Pygmalion: Comedy and Human Nature

     George Bernard Shaw's Pygmalion is one of the best films we have watched this semester. This 1938 film, directed by Anthony Asquith and Leslie Howard, is the direct stage-to-screen translation of the 1913 play Pygmalion and came many years before the 1956 musical My Fair Lady, written by Alan J. Lerner and Frederick Loewe and filmed in 1964 by George Cukor. In my opinion Pygmalion is a much better film. Of course I have no great love for musicals, but I think anyone who has a sense of humor would like Pygmalion.

     This film made me laugh. It is one of the few films that caused me to do so this semester. In fact, it is one of the few "black-and-white" movies that has made me laugh an honest-to-goodness laugh. One of the things I liked about it was that it was so outrageously British. It had that quick, "quipping" humor the Brits are famous for; not as off the wall as Monty Python, but one can see the similarities. The film also had a lot of heart, and I honestly believe the actors put a lot into their performances.

     My favorite character was Henry Higgins, played by Leslie Howard. He was such a condescending, overbearing jerk that I just had to love him. Howard's performance really brought Shaw's character to life perfectly I think. Even though he was the upper-class ass, he had an inner sense of warmth and morality that made me think he knew that Eliza was going to turn around in the end. One of my favorite scenes was depicted when Higgins' housekeeper (Jean Caudell) berates him for being so rude in front of Eliza, and Higgins comments to Pickering (Scott Sunderland) about where the housekeeper could have gotten such an idea about him.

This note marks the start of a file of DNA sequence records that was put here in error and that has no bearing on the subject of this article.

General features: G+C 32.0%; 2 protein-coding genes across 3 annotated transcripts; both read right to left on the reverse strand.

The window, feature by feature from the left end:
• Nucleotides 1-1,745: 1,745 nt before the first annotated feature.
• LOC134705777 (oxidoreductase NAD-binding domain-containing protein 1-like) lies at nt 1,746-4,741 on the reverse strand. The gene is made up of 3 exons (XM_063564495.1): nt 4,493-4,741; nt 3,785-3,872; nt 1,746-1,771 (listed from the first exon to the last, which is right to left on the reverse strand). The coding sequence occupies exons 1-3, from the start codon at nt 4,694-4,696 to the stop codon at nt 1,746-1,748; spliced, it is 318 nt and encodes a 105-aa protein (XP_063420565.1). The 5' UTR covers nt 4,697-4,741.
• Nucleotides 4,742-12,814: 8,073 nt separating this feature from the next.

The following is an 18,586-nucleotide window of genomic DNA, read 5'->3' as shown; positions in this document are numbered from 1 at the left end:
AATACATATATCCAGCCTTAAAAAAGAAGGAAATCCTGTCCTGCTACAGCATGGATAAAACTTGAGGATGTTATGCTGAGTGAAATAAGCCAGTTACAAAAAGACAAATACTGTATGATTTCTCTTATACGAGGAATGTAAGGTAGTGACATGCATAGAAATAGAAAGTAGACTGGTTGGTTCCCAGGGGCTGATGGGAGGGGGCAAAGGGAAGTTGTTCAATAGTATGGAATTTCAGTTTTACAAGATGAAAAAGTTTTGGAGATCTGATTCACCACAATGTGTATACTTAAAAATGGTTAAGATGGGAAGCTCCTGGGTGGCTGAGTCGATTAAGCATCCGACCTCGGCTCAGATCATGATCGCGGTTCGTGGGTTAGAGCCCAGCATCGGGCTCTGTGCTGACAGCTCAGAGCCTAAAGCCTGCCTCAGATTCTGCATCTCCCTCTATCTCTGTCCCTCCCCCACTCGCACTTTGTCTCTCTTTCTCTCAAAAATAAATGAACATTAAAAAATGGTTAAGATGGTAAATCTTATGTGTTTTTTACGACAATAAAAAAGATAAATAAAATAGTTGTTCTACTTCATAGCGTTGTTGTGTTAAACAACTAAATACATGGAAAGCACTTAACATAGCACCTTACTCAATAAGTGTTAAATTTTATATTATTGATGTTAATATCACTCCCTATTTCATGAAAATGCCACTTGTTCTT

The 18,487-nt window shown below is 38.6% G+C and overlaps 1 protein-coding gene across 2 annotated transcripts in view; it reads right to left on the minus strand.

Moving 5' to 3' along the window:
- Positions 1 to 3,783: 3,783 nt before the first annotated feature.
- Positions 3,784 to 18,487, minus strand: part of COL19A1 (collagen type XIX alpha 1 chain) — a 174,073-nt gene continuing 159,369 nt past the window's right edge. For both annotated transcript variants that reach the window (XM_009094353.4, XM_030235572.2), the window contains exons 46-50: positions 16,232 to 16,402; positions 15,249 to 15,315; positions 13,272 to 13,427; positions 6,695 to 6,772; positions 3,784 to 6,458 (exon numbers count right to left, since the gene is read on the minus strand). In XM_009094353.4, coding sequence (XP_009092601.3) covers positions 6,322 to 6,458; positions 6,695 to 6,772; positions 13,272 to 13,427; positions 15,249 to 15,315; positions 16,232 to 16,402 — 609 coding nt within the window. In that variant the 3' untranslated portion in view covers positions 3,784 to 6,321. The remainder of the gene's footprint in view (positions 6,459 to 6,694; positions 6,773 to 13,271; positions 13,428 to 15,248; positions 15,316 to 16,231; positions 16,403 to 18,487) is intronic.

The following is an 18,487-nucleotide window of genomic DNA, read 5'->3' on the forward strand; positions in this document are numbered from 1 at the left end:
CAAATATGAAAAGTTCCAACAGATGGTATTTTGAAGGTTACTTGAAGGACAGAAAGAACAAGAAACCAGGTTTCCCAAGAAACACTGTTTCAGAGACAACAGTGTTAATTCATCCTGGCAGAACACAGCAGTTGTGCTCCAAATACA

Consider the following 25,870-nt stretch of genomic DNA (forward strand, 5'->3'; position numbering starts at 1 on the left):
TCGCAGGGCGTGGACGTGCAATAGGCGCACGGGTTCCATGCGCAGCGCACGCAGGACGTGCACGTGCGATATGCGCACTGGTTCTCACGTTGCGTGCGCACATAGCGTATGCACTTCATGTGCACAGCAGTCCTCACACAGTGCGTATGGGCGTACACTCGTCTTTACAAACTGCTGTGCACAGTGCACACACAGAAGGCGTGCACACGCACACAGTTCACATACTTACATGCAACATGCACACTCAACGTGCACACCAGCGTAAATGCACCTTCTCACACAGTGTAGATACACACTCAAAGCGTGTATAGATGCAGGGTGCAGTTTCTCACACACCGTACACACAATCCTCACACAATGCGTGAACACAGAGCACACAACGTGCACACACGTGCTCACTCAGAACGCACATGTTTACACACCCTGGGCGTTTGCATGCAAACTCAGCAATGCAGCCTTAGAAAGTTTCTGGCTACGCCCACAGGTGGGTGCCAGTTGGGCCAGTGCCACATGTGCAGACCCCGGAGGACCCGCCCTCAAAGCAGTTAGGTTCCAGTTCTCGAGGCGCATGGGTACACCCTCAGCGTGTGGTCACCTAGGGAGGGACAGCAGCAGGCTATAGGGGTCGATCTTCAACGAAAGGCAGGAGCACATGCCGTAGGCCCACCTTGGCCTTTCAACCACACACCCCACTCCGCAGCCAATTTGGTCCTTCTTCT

Eliza was equally great. Played by Wendy Hiller, making her screen debut, she was hilarious. Her Cockney accent was great; I had a very hard time understanding her at the beginning of the movie. Her metamorphosis from street-smart flower girl to upper-class princess is both convincing and humorously done. At first I did not think she was very attractive; but, the more I looked at her, the more I realized she was a beautiful woman, which is not dissimilar from what happens with Higgins. The language training scenes were particularly funny. I was a little disappointed at the end when Eliza goes back to Higgins. I think it contradicted the point of the play, but then again in Hollywood and in the Hollywood-influenced British films, the happy ending is king. And it could have been a lot worse.

     Eliza's father (Wilfred Lawson) was also hilarious. He was so earnest and straightforward. I love his rasping laugh. One of my favorite scenes occurred when he came to thank Higgins for getting him into high society before his wedding. Here we see the former dustman bedecked in top hat, coattails and monocle, sporting a cane and practically clicking his heels. The funniest part was that he looked right in that outfit.

     One of the best parts of this play is the realism of human behavior. We do not have a sugary sweet "perfect world" romance in Pygmalion. In fact, Pygmalion really is not a romance at all. Especially in the play version, we see the tension between Eliza and Henry come to a head as Eliza is declaring her independence from Henry's misogynist ways. Even though she goes back to him in the movie, we are left with the impression that she is not going to take his crap this time, and that she can leave at any time. Higgins himself is a great caricature of many men, as well as one of the upper class. Eliza's dad is a money-grubbing, opportunistic working class man who really means well but is just a tad crass. Again, this is an accurate caricature of many people. Shaw successfully captures many aspects of human nature in this play.

     In the end, I think Pygmalion is a modern-day Cinderella story, complete with modern-day consequences. Eliza is a strong woman character who breaks out of her mold and becomes self-reliant. Henry is a self-important jerk who learns he has to treat people better. It is rife with laughter, heart, and drama--one of the best movies I have ever seen, new or old.

Dan Bush

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